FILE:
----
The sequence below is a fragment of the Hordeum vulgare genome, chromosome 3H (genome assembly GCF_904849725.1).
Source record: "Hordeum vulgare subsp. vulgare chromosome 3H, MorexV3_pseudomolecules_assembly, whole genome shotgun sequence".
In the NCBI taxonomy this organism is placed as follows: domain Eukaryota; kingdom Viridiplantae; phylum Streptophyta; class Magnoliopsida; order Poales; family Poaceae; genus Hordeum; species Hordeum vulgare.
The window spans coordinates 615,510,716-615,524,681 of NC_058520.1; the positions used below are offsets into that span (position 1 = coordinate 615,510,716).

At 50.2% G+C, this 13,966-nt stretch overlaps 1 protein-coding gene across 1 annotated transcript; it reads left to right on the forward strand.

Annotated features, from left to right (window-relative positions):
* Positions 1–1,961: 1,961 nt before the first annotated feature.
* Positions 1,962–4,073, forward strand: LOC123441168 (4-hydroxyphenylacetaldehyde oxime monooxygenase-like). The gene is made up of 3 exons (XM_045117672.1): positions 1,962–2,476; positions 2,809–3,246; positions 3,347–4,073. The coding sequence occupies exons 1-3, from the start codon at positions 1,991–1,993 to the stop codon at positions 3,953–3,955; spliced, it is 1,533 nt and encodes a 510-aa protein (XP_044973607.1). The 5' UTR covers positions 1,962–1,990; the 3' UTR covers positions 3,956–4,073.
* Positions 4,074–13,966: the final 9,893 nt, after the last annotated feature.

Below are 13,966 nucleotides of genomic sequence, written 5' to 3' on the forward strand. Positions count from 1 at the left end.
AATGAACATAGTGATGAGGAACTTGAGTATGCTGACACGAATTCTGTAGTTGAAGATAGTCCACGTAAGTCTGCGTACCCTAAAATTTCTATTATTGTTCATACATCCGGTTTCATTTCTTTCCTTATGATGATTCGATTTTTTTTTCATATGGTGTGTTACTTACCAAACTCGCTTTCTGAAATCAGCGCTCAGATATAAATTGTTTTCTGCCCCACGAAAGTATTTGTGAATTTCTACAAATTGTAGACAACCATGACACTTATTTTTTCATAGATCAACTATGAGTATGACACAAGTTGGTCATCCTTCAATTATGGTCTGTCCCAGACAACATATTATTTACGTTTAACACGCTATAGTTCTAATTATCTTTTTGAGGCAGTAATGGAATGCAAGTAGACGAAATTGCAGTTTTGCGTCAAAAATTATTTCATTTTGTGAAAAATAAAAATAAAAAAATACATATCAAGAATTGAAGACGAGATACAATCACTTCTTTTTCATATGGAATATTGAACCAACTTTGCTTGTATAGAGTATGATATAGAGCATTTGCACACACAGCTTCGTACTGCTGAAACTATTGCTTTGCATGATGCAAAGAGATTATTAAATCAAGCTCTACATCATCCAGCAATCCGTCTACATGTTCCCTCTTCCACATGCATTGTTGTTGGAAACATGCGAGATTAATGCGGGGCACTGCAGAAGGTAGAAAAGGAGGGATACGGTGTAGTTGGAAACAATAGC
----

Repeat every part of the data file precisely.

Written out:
The sequence below is a fragment of the Hordeum vulgare genome, chromosome 3H (genome assembly GCF_904849725.1).
Source record: "Hordeum vulgare subsp. vulgare chromosome 3H, MorexV3_pseudomolecules_assembly, whole genome shotgun sequence".
In the NCBI taxonomy this organism is placed as follows: domain Eukaryota; kingdom Viridiplantae; phylum Streptophyta; class Magnoliopsida; order Poales; family Poaceae; genus Hordeum; species Hordeum vulgare.
The window spans coordinates 615,510,716-615,524,681 of NC_058520.1; the positions used below are offsets into that span (position 1 = coordinate 615,510,716).

At 50.2% G+C, this 13,966-nt stretch overlaps 1 protein-coding gene across 1 annotated transcript; it reads left to right on the forward strand.

Annotated features, from left to right (window-relative positions):
* Positions 1–1,961: 1,961 nt before the first annotated feature.
* Positions 1,962–4,073, forward strand: LOC123441168 (4-hydroxyphenylacetaldehyde oxime monooxygenase-like). The gene is made up of 3 exons (XM_045117672.1): positions 1,962–2,476; positions 2,809–3,246; positions 3,347–4,073. The coding sequence occupies exons 1-3, from the start codon at positions 1,991–1,993 to the stop codon at positions 3,953–3,955; spliced, it is 1,533 nt and encodes a 510-aa protein (XP_044973607.1). The 5' UTR covers positions 1,962–1,990; the 3' UTR covers positions 3,956–4,073.
* Positions 4,074–13,966: the final 9,893 nt, after the last annotated feature.

Below are 13,966 nucleotides of genomic sequence, written 5' to 3' on the forward strand. Positions count from 1 at the left end.
AATGAACATAGTGATGAGGAACTTGAGTATGCTGACACGAATTCTGTAGTTGAAGATAGTCCACGTAAGTCTGCGTACCCTAAAATTTCTATTATTGTTCATACATCCGGTTTCATTTCTTTCCTTATGATGATTCGATTTTTTTTTCATATGGTGTGTTACTTACCAAACTCGCTTTCTGAAATCAGCGCTCAGATATAAATTGTTTTCTGCCCCACGAAAGTATTTGTGAATTTCTACAAATTGTAGACAACCATGACACTTATTTTTTCATAGATCAACTATGAGTATGACACAAGTTGGTCATCCTTCAATTATGGTCTGTCCCAGACAACATATTATTTACGTTTAACACGCTATAGTTCTAATTATCTTTTTGAGGCAGTAATGGAATGCAAGTAGACGAAATTGCAGTTTTGCGTCAAAAATTATTTCATTTTGTGAAAAATAAAAATAAAAAAATACATATCAAGAATTGAAGACGAGATACAATCACTTCTTTTTCATATGGAATATTGAACCAACTTTGCTTGTATAGAGTATGATATAGAGCATTTGCACACACAGCTTCGTACTGCTGAAACTATTGCTTTGCATGATGCAAAGAGATTATTAAATCAAGCTCTACATCATCCAGCAATCCGTCTACATGTTCCCTCTTCCACATGCATTGTTGTTGGAAACATGCGAGATTAATGCGGGGCACTGCAGAAGGTAGAAAAGGAGGGATACGGTGTAGTTGGAAACAATAGC